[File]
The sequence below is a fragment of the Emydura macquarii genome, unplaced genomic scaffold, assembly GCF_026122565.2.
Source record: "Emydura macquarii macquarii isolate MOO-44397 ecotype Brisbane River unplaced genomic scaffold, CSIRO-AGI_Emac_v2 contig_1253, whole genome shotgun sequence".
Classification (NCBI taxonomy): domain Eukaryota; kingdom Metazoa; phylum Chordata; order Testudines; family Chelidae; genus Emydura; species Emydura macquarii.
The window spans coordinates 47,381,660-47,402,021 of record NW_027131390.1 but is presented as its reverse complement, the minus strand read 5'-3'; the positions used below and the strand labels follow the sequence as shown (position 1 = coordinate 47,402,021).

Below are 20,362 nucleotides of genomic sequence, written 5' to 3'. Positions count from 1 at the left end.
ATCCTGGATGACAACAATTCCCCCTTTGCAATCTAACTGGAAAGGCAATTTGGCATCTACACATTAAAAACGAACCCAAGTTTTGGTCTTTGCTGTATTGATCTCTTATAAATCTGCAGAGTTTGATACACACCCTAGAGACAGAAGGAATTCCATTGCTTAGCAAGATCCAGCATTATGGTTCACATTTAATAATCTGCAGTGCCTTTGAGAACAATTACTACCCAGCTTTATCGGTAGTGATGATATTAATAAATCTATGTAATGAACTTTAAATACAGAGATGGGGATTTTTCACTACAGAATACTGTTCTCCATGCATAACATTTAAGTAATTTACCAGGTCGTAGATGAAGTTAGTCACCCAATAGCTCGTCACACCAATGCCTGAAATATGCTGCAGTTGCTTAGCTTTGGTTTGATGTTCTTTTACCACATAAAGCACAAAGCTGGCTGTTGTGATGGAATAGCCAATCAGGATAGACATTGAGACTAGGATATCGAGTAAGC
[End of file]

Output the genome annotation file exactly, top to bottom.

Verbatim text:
The sequence below is a fragment of the Emydura macquarii genome, unplaced genomic scaffold, assembly GCF_026122565.2.
Source record: "Emydura macquarii macquarii isolate MOO-44397 ecotype Brisbane River unplaced genomic scaffold, CSIRO-AGI_Emac_v2 contig_1253, whole genome shotgun sequence".
Classification (NCBI taxonomy): domain Eukaryota; kingdom Metazoa; phylum Chordata; order Testudines; family Chelidae; genus Emydura; species Emydura macquarii.
The window spans coordinates 47,381,660-47,402,021 of record NW_027131390.1 but is presented as its reverse complement, the minus strand read 5'-3'; the positions used below and the strand labels follow the sequence as shown (position 1 = coordinate 47,402,021).

Below are 20,362 nucleotides of genomic sequence, written 5' to 3'. Positions count from 1 at the left end.
ATCCTGGATGACAACAATTCCCCCTTTGCAATCTAACTGGAAAGGCAATTTGGCATCTACACATTAAAAACGAACCCAAGTTTTGGTCTTTGCTGTATTGATCTCTTATAAATCTGCAGAGTTTGATACACACCCTAGAGACAGAAGGAATTCCATTGCTTAGCAAGATCCAGCATTATGGTTCACATTTAATAATCTGCAGTGCCTTTGAGAACAATTACTACCCAGCTTTATCGGTAGTGATGATATTAATAAATCTATGTAATGAACTTTAAATACAGAGATGGGGATTTTTCACTACAGAATACTGTTCTCCATGCATAACATTTAAGTAATTTACCAGGTCGTAGATGAAGTTAGTCACCCAATAGCTCGTCACACCAATGCCTGAAATATGCTGCAGTTGCTTAGCTTTGGTTTGATGTTCTTTTACCACATAAAGCACAAAGCTGGCTGTTGTGATGGAATAGCCAATCAGGATAGACATTGAGACTAGGATATCGAGTAAGC